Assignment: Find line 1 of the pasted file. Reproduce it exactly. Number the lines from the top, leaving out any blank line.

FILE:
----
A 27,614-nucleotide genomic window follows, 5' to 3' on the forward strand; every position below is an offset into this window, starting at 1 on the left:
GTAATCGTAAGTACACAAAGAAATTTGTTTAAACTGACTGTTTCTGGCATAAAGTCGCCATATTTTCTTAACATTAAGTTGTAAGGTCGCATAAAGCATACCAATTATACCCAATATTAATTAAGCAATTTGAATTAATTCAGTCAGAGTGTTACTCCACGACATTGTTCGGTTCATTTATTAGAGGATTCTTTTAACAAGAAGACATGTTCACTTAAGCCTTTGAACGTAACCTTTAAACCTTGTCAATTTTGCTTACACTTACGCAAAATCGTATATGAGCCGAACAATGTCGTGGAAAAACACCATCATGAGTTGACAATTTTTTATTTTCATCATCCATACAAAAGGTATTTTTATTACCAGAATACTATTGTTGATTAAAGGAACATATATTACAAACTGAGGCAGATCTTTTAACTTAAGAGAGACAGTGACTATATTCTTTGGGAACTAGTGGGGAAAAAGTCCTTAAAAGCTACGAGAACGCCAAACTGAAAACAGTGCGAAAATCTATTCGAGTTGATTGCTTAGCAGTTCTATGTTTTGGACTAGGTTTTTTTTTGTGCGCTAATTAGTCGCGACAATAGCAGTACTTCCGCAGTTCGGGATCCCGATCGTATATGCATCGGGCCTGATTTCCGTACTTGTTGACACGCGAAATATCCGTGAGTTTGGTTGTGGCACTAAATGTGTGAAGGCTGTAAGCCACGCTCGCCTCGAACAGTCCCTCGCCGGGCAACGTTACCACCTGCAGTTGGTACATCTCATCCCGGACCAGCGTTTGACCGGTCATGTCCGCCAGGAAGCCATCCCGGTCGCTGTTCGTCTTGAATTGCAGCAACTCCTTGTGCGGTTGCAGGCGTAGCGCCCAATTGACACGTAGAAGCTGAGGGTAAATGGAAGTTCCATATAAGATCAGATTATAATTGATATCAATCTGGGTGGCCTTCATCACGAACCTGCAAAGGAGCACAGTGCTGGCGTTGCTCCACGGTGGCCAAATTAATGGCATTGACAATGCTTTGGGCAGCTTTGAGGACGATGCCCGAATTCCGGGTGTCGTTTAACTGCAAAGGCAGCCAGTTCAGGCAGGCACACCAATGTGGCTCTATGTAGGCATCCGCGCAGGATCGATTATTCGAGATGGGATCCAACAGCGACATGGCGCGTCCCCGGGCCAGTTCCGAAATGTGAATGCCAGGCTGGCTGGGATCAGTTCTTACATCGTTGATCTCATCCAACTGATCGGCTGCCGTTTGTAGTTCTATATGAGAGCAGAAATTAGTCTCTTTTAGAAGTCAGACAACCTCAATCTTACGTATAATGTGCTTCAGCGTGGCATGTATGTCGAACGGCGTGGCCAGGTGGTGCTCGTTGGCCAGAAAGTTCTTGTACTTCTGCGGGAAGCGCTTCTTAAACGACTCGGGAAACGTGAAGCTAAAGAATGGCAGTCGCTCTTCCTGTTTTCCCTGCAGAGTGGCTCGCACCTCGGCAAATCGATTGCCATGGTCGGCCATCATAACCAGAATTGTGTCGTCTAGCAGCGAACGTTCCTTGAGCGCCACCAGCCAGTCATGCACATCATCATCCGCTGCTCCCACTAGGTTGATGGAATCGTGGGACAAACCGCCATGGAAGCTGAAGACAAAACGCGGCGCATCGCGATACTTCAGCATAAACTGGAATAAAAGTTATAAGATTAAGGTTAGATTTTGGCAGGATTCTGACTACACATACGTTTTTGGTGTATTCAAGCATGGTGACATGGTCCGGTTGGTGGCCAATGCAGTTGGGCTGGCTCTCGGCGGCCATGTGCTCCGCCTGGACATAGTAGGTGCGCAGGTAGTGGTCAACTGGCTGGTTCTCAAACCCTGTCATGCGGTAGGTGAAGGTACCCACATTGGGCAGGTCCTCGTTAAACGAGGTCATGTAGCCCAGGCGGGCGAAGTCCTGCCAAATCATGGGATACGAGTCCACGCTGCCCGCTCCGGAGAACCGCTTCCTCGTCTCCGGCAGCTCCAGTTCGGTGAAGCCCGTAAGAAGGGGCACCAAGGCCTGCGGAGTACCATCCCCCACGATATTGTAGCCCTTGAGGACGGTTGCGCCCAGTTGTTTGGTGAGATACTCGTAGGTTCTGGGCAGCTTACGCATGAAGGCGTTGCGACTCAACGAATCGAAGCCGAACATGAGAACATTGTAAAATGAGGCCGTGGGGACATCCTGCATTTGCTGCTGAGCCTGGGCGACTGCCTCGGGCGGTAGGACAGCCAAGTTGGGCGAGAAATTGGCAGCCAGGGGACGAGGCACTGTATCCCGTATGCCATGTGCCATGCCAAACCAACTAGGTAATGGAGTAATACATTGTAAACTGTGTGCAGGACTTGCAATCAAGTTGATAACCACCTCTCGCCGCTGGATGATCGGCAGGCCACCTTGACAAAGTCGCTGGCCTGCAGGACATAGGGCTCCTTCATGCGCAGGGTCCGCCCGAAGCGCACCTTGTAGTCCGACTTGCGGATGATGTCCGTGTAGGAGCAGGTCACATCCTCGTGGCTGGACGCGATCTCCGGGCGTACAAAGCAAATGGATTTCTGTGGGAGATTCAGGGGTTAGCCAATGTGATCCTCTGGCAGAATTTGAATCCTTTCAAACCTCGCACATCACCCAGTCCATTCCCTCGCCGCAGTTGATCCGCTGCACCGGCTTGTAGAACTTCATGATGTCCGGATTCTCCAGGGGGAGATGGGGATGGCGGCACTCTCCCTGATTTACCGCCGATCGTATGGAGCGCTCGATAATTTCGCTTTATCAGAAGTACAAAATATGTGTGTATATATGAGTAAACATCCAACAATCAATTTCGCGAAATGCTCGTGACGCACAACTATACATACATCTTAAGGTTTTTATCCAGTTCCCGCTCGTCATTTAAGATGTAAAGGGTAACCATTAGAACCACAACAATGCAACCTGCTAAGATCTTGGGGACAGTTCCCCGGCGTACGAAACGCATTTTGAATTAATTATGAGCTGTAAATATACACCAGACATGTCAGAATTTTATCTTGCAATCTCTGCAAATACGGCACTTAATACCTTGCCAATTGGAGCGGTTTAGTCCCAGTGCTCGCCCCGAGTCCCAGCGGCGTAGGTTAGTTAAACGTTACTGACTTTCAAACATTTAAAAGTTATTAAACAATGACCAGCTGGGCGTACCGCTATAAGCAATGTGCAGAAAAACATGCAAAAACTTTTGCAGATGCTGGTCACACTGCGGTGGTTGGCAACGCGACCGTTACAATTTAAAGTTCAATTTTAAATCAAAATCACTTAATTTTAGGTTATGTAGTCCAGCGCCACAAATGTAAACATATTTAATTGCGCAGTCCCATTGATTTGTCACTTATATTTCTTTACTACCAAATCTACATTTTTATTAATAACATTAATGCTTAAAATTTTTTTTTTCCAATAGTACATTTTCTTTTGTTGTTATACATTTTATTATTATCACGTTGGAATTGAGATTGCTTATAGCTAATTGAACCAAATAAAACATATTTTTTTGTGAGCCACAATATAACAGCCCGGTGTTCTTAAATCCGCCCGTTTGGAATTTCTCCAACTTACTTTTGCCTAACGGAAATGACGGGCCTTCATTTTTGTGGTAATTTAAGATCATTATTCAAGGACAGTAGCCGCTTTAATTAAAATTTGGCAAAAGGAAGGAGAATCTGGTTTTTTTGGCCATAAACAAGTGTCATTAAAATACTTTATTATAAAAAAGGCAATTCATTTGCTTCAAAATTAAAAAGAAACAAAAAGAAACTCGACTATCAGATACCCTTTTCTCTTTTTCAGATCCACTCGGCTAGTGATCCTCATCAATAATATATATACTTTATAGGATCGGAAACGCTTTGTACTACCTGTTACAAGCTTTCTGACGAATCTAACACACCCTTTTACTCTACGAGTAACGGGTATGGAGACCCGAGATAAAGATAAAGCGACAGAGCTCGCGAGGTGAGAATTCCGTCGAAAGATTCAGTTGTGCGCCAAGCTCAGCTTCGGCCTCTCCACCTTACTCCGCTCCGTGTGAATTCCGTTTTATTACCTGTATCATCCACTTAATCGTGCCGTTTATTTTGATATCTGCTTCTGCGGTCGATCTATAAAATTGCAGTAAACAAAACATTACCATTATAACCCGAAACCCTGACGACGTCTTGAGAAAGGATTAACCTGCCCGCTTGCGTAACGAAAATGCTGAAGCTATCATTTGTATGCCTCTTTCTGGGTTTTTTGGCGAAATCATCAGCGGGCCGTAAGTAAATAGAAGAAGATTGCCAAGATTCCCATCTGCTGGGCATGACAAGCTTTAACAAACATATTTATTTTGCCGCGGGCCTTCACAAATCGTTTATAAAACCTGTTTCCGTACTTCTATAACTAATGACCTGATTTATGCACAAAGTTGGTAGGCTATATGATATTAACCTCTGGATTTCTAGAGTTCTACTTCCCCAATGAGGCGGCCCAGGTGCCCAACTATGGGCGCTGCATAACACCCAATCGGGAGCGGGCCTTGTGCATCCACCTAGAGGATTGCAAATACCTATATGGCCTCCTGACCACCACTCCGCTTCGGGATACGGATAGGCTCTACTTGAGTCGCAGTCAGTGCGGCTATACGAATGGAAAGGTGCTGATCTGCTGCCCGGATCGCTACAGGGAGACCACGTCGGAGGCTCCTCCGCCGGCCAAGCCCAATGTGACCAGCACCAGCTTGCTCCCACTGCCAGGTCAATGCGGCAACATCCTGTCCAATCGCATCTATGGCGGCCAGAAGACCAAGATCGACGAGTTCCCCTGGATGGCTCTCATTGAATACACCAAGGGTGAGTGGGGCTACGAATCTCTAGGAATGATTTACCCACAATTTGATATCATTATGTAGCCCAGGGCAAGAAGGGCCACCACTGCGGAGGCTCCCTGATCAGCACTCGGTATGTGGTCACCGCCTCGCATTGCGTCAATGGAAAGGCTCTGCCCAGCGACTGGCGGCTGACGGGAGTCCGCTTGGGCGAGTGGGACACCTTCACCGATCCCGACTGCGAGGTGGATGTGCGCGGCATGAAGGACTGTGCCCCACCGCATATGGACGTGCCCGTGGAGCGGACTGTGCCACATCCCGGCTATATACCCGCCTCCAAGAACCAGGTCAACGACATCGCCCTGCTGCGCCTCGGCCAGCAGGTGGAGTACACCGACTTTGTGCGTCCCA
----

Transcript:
A 27,614-nucleotide genomic window follows, 5' to 3' on the forward strand; every position below is an offset into this window, starting at 1 on the left: